Date of Original Version

3-4-1992

Type

Conference Proceeding

Abstract or Description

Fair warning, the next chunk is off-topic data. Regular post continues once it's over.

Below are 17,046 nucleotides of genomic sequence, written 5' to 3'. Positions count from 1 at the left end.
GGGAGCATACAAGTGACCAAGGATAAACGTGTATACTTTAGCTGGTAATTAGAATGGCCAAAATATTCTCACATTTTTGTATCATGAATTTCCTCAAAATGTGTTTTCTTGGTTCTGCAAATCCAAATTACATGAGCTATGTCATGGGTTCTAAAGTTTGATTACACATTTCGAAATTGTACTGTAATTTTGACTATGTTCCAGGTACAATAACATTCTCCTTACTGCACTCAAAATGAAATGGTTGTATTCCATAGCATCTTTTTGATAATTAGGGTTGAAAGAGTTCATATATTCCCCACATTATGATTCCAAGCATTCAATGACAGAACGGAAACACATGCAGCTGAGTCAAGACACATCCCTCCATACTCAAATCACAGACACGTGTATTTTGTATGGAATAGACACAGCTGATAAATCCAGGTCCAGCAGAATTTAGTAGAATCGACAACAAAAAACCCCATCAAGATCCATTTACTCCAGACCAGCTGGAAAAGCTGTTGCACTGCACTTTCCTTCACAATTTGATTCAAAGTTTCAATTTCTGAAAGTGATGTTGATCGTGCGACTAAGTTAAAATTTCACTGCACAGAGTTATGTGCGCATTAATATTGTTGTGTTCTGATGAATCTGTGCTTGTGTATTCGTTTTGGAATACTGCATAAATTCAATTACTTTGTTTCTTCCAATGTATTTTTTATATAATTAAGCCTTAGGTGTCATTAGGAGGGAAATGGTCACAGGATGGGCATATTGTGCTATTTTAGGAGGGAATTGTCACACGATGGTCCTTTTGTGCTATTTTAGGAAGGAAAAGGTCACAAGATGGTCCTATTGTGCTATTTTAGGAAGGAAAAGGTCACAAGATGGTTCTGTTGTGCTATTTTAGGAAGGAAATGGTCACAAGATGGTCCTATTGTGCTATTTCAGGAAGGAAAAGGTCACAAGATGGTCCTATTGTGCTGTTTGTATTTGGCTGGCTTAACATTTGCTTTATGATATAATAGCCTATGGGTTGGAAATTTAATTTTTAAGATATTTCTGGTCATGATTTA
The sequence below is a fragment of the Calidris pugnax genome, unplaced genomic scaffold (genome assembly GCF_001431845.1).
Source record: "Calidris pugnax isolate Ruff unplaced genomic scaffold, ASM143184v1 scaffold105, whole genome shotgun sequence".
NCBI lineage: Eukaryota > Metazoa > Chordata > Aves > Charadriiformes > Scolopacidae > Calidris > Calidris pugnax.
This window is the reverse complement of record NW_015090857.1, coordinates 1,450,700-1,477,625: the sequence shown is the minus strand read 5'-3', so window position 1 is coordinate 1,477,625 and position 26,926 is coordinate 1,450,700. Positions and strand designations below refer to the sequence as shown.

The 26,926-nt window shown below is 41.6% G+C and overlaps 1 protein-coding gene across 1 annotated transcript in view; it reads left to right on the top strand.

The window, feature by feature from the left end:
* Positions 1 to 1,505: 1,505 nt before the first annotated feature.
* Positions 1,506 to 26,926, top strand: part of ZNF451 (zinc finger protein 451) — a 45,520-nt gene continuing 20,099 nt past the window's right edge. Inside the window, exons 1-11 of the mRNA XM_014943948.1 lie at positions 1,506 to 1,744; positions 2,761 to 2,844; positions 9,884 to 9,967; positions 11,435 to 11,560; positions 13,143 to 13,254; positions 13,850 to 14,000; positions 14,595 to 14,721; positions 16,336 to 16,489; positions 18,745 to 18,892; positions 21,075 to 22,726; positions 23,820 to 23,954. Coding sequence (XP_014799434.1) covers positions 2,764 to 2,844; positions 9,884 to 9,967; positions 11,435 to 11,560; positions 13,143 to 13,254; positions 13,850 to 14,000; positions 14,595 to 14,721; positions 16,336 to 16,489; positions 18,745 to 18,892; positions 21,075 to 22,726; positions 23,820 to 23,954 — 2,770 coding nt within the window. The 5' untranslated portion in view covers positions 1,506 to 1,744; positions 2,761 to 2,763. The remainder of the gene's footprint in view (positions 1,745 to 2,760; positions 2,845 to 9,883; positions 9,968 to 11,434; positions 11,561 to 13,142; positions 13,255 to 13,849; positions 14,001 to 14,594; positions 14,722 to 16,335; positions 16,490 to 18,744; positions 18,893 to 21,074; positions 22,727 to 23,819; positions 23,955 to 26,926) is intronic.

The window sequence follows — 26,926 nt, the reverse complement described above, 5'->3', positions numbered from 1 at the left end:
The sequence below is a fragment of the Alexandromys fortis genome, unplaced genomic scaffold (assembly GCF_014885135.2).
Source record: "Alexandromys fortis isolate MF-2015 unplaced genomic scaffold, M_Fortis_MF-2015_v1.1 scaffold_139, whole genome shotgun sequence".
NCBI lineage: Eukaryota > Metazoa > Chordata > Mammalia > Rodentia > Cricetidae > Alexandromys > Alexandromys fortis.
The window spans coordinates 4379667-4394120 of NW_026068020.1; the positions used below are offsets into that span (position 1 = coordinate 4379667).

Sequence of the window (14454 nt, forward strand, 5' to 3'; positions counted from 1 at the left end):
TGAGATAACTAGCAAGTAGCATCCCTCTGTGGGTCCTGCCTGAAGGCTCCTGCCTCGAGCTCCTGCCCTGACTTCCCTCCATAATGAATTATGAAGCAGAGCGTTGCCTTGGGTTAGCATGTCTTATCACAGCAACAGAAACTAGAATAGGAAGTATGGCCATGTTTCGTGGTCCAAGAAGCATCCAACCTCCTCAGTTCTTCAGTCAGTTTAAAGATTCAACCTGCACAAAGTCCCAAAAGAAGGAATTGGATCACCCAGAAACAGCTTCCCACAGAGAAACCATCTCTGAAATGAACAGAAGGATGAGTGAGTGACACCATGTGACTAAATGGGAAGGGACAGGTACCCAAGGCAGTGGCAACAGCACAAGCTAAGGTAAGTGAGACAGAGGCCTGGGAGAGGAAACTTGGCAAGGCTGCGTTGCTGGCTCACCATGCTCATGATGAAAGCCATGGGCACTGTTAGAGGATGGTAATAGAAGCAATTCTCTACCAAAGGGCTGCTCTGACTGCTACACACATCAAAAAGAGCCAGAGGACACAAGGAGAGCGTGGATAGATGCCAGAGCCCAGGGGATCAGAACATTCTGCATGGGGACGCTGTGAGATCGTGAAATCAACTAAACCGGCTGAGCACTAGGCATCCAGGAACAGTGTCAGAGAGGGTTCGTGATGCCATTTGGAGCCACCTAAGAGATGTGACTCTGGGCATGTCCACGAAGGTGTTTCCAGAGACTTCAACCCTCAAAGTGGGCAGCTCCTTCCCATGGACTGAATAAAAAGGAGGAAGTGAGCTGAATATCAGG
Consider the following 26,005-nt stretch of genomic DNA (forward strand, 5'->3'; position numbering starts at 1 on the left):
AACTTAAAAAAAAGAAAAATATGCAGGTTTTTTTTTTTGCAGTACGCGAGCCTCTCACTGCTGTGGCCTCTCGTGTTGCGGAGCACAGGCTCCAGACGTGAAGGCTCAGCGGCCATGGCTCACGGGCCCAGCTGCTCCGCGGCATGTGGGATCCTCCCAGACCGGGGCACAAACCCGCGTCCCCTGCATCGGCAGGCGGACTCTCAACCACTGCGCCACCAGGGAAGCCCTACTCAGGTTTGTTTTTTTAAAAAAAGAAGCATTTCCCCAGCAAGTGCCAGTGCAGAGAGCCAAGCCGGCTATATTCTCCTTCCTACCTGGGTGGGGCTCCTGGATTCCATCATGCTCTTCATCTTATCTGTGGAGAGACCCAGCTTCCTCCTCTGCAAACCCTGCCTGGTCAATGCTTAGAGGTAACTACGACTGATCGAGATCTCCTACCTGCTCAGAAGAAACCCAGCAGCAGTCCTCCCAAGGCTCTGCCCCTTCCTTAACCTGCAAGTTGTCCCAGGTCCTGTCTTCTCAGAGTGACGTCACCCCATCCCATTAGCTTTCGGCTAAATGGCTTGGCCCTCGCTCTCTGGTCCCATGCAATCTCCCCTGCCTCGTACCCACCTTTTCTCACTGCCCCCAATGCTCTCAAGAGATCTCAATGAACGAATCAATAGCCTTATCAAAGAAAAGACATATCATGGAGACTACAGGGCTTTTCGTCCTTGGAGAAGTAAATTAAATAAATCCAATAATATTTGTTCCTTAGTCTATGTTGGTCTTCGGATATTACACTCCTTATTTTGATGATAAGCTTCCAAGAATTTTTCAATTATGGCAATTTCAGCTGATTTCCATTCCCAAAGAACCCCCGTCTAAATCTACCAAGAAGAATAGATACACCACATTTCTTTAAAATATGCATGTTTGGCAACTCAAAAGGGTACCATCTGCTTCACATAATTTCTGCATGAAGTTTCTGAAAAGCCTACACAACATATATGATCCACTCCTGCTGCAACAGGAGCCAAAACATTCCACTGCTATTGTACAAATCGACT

Screening for early detection is a primary way to control breast cancer. The choice of effective screening policies involves substantial uncertainty and difficult tradeoffs among medical costs and the duration and quality of life. In this paper, we study the choice of the age at which screening should begin and the frequency of screening tests. These have been issues of important debate in the health policy community. We address these questions using the framework of costutility analysis, as we consider it important to evaluate the outcomes of preventive care in terms of morbidity and quality of life, in addition to survival. After a brief review of background information on breast cancer screening, we introduce cost-utility analysis and its relation with Bayesian decision-making. We then discuss modelling and prior specifications, and carry out a cost-utility evaluation of the currently recommended policy. Finally we compare those to the the Bayes-optimal decision for various values of the exchange rate between dollars and quality of life. We discuss the implications of the results for actual policy decisions.

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